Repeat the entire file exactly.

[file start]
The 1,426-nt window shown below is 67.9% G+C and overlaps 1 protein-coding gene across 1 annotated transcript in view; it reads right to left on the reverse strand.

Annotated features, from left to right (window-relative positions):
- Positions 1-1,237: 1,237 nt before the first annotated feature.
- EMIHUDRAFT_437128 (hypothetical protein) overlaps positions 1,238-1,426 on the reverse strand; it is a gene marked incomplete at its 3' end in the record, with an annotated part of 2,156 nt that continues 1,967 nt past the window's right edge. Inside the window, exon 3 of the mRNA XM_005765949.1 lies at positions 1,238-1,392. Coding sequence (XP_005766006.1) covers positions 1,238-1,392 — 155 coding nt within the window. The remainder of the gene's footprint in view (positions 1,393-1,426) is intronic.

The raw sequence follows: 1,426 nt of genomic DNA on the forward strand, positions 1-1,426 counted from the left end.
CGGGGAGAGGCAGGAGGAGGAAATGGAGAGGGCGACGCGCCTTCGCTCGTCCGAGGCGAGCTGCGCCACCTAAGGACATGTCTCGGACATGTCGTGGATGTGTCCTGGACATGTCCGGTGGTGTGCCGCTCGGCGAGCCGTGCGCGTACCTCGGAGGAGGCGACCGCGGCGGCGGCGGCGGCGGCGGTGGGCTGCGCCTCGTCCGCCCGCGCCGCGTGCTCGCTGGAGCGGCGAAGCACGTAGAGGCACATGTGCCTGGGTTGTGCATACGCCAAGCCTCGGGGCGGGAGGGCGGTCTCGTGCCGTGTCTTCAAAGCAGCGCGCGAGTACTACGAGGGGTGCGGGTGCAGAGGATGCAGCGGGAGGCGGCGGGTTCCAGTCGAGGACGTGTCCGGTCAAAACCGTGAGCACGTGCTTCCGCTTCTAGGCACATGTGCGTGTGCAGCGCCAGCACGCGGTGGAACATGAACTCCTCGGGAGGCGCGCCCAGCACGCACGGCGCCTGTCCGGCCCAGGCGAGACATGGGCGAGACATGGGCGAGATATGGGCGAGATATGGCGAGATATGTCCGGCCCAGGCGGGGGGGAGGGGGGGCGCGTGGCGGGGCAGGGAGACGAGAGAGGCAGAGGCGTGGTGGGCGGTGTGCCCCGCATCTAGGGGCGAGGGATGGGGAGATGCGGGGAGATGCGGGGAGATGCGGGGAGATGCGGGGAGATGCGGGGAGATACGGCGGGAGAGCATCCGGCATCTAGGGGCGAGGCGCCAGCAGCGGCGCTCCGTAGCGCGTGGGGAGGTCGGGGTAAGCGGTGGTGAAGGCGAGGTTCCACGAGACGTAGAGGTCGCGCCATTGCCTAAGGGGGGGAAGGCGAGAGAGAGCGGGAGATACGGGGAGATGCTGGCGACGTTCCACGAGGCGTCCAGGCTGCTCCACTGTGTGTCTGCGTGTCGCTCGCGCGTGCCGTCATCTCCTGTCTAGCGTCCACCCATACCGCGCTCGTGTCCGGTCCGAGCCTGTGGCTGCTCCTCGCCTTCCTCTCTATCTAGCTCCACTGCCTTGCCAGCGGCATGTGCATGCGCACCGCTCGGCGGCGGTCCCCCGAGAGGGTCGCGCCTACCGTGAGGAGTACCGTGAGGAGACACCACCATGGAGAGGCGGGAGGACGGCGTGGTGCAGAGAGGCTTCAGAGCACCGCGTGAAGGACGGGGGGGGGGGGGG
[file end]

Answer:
The 1,426-nt window shown below is 67.9% G+C and overlaps 1 protein-coding gene across 1 annotated transcript in view; it reads right to left on the reverse strand.

Annotated features, from left to right (window-relative positions):
- Positions 1-1,237: 1,237 nt before the first annotated feature.
- EMIHUDRAFT_437128 (hypothetical protein) overlaps positions 1,238-1,426 on the reverse strand; it is a gene marked incomplete at its 3' end in the record, with an annotated part of 2,156 nt that continues 1,967 nt past the window's right edge. Inside the window, exon 3 of the mRNA XM_005765949.1 lies at positions 1,238-1,392. Coding sequence (XP_005766006.1) covers positions 1,238-1,392 — 155 coding nt within the window. The remainder of the gene's footprint in view (positions 1,393-1,426) is intronic.

The raw sequence follows: 1,426 nt of genomic DNA on the forward strand, positions 1-1,426 counted from the left end.
CGGGGAGAGGCAGGAGGAGGAAATGGAGAGGGCGACGCGCCTTCGCTCGTCCGAGGCGAGCTGCGCCACCTAAGGACATGTCTCGGACATGTCGTGGATGTGTCCTGGACATGTCCGGTGGTGTGCCGCTCGGCGAGCCGTGCGCGTACCTCGGAGGAGGCGACCGCGGCGGCGGCGGCGGCGGCGGTGGGCTGCGCCTCGTCCGCCCGCGCCGCGTGCTCGCTGGAGCGGCGAAGCACGTAGAGGCACATGTGCCTGGGTTGTGCATACGCCAAGCCTCGGGGCGGGAGGGCGGTCTCGTGCCGTGTCTTCAAAGCAGCGCGCGAGTACTACGAGGGGTGCGGGTGCAGAGGATGCAGCGGGAGGCGGCGGGTTCCAGTCGAGGACGTGTCCGGTCAAAACCGTGAGCACGTGCTTCCGCTTCTAGGCACATGTGCGTGTGCAGCGCCAGCACGCGGTGGAACATGAACTCCTCGGGAGGCGCGCCCAGCACGCACGGCGCCTGTCCGGCCCAGGCGAGACATGGGCGAGACATGGGCGAGATATGGGCGAGATATGGCGAGATATGTCCGGCCCAGGCGGGGGGGAGGGGGGGCGCGTGGCGGGGCAGGGAGACGAGAGAGGCAGAGGCGTGGTGGGCGGTGTGCCCCGCATCTAGGGGCGAGGGATGGGGAGATGCGGGGAGATGCGGGGAGATGCGGGGAGATGCGGGGAGATGCGGGGAGATACGGCGGGAGAGCATCCGGCATCTAGGGGCGAGGCGCCAGCAGCGGCGCTCCGTAGCGCGTGGGGAGGTCGGGGTAAGCGGTGGTGAAGGCGAGGTTCCACGAGACGTAGAGGTCGCGCCATTGCCTAAGGGGGGGAAGGCGAGAGAGAGCGGGAGATACGGGGAGATGCTGGCGACGTTCCACGAGGCGTCCAGGCTGCTCCACTGTGTGTCTGCGTGTCGCTCGCGCGTGCCGTCATCTCCTGTCTAGCGTCCACCCATACCGCGCTCGTGTCCGGTCCGAGCCTGTGGCTGCTCCTCGCCTTCCTCTCTATCTAGCTCCACTGCCTTGCCAGCGGCATGTGCATGCGCACCGCTCGGCGGCGGTCCCCCGAGAGGGTCGCGCCTACCGTGAGGAGTACCGTGAGGAGACACCACCATGGAGAGGCGGGAGGACGGCGTGGTGCAGAGAGGCTTCAGAGCACCGCGTGAAGGACGGGGGGGGGGGGGG